Our Daily Bread
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Unable to secure Hollywood-studio backing for his Depression-era agrarian drama Our Daily Bread, director King Vidor financed the picture himself, with the eleventh-hour assistance of Charles Chaplin. Intended as a sequel to Vidor's silent classic The Crowd (1928) the film casts Tom Keene and Karen Morley as John and Mary, the roles originated in the earlier film by James Murray and Eleanor Boardman. Unable to make ends meet in the Big City, John and Mary assume control of an abandoned farm, even though they know nothing about tilling the soil. Generous to a fault, the couple opens their… More
Rotten Tomatoes Score: 100%

Critic Reviews from Rotten Tomatoes

"It makes for an interesting Depression-era time capsule survival film from the New Deal period."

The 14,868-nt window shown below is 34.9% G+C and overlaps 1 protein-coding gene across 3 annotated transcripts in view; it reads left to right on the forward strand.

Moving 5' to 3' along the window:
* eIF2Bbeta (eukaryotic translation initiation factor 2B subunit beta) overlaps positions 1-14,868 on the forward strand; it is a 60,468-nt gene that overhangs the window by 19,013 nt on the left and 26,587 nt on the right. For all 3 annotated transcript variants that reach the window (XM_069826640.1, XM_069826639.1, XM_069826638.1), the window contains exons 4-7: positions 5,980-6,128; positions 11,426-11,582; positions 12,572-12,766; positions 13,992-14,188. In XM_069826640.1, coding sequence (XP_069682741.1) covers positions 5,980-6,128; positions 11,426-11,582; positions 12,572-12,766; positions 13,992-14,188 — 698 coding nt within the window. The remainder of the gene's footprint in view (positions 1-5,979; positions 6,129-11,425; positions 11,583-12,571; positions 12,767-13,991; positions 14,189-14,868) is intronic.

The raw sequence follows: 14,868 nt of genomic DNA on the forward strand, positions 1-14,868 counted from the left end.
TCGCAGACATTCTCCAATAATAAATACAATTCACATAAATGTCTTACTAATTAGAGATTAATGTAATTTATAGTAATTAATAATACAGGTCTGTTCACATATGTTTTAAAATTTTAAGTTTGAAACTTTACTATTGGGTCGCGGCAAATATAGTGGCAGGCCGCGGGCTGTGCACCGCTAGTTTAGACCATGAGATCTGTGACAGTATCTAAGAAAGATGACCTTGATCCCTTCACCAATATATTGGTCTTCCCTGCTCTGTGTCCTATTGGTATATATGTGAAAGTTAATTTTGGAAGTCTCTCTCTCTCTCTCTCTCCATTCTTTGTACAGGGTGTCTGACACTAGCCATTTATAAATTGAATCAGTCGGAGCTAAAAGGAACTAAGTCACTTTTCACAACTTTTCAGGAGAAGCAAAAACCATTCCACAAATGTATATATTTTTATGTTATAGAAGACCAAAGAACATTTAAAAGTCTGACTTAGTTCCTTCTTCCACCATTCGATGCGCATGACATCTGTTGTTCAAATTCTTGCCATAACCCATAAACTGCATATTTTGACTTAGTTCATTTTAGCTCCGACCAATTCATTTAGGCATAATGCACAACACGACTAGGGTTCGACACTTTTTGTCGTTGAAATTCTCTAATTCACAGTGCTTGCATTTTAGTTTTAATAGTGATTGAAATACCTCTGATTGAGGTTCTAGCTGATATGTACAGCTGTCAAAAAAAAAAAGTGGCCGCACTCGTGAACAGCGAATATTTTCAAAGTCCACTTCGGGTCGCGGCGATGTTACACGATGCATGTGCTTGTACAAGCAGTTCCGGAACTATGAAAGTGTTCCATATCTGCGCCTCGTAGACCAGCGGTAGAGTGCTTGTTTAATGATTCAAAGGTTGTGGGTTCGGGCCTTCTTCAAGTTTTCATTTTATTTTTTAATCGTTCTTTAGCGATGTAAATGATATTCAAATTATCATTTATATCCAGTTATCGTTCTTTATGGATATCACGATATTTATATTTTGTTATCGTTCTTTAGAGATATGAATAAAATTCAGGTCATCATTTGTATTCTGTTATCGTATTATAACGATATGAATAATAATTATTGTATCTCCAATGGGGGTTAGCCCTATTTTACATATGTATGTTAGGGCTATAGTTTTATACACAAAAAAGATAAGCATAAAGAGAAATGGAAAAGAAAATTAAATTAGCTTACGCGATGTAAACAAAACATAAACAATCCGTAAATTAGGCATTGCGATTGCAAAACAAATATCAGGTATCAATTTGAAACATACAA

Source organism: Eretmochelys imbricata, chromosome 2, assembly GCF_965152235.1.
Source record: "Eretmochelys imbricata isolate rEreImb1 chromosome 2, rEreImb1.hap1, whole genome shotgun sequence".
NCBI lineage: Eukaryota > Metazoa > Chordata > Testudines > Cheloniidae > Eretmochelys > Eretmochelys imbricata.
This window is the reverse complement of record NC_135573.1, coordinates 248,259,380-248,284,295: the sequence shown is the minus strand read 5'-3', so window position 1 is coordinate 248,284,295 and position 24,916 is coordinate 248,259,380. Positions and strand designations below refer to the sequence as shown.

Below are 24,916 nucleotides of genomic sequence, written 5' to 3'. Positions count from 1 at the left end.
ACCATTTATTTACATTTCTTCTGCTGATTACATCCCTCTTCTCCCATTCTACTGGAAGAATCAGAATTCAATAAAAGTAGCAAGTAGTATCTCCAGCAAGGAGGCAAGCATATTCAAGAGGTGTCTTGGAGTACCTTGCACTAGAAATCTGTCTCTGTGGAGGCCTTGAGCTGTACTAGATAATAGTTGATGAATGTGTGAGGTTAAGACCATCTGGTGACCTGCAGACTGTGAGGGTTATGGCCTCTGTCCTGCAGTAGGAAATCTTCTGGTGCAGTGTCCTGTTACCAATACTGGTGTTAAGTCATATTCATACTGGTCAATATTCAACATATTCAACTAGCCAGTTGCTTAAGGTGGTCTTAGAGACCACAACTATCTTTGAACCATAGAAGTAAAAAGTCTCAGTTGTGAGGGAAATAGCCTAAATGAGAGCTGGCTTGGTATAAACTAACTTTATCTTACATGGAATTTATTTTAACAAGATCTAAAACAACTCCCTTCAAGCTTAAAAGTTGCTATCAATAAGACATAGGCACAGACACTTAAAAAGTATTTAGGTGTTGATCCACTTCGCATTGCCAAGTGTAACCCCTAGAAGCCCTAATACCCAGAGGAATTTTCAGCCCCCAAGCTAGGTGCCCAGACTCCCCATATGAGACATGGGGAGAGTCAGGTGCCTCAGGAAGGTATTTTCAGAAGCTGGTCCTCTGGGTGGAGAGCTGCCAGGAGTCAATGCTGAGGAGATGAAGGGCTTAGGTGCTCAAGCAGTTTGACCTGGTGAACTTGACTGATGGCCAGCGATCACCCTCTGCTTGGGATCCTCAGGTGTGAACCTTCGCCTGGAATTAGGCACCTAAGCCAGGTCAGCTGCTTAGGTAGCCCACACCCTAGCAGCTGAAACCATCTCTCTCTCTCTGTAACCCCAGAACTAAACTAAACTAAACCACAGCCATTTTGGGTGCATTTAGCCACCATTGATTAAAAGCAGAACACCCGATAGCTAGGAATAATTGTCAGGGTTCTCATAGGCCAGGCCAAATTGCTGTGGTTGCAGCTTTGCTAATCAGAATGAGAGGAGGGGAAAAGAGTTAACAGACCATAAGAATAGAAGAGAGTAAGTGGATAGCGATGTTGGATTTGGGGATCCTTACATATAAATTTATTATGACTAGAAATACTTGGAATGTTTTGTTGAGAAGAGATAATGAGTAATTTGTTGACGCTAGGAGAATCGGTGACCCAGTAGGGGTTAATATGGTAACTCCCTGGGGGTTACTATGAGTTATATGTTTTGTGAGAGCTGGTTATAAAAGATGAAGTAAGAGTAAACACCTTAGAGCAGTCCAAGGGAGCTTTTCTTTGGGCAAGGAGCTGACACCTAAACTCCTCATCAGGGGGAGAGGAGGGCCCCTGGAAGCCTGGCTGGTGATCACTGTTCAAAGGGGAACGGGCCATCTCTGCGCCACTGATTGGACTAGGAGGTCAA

‑ Dennis Schwartz, Ozus' World Movie Reviews
"The silence tries one's patience but the film is noteworthy in showing us that chickens are not born in supermarket wrappings."
‑ Harvey S. Karten, Compuserve
"Technically impressive, well-intended, but ultimately too melodramatic"
‑ Ken Hanke, Mountain Xpress (Asheville, NC)
"King Vidor's Angelus, as it were, with elemental triumphs as spacious and limpid as Millet's"
‑ Fernando F. Croce, CinePassion
"A harsh film that reflects the Depression era, King Vidor's chronicle is both artistically and ideologically a significant Hollywood feature"
‑ Emanuel Levy, EmanuelLevy.Com
"A thought-provoking documentary that gives us a new appreciation of the time, energy, and hard labor that lies behind the creation, packaging and delivery of the food we eat."
‑ Frederic and Mary Ann Brussat, Spirituality and Practice
"A wonderful social statement, a bit naive by today's standards, but still powerful"
‑ Bob Bloom, Journal and Courier (Lafayette, IN)
More reviews for Our Daily Bread on Rotten Tomatoes